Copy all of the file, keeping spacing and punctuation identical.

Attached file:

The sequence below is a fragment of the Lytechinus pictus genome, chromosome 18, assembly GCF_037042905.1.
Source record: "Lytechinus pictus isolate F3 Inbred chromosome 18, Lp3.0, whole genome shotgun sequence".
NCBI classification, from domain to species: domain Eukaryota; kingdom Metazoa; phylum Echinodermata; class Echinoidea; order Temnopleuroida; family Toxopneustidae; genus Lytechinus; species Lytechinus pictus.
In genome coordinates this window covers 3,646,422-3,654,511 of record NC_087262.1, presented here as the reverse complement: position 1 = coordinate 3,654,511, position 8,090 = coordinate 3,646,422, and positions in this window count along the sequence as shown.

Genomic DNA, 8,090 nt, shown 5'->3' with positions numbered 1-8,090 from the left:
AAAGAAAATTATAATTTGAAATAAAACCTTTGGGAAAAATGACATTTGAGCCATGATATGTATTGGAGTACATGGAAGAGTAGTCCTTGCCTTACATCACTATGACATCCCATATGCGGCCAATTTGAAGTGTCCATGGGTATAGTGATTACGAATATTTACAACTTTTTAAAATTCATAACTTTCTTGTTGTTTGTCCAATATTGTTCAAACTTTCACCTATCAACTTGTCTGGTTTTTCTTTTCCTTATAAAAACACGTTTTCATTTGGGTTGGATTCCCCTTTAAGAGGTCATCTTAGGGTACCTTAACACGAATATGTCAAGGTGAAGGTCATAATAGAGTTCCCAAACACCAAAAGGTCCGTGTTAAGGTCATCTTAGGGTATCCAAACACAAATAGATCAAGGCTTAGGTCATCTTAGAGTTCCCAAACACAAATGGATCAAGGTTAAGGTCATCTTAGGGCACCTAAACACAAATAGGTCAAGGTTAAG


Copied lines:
The sequence below is a fragment of the Lytechinus pictus genome, chromosome 18, assembly GCF_037042905.1.
Source record: "Lytechinus pictus isolate F3 Inbred chromosome 18, Lp3.0, whole genome shotgun sequence".
NCBI classification, from domain to species: domain Eukaryota; kingdom Metazoa; phylum Echinodermata; class Echinoidea; order Temnopleuroida; family Toxopneustidae; genus Lytechinus; species Lytechinus pictus.
In genome coordinates this window covers 3,646,422-3,654,511 of record NC_087262.1, presented here as the reverse complement: position 1 = coordinate 3,654,511, position 8,090 = coordinate 3,646,422, and positions in this window count along the sequence as shown.

Genomic DNA, 8,090 nt, shown 5'->3' with positions numbered 1-8,090 from the left:
AAAGAAAATTATAATTTGAAATAAAACCTTTGGGAAAAATGACATTTGAGCCATGATATGTATTGGAGTACATGGAAGAGTAGTCCTTGCCTTACATCACTATGACATCCCATATGCGGCCAATTTGAAGTGTCCATGGGTATAGTGATTACGAATATTTACAACTTTTTAAAATTCATAACTTTCTTGTTGTTTGTCCAATATTGTTCAAACTTTCACCTATCAACTTGTCTGGTTTTTCTTTTCCTTATAAAAACACGTTTTCATTTGGGTTGGATTCCCCTTTAAGAGGTCATCTTAGGGTACCTTAACACGAATATGTCAAGGTGAAGGTCATAATAGAGTTCCCAAACACCAAAAGGTCCGTGTTAAGGTCATCTTAGGGTATCCAAACACAAATAGATCAAGGCTTAGGTCATCTTAGAGTTCCCAAACACAAATGGATCAAGGTTAAGGTCATCTTAGGGCACCTAAACACAAATAGGTCAAGGTTAAG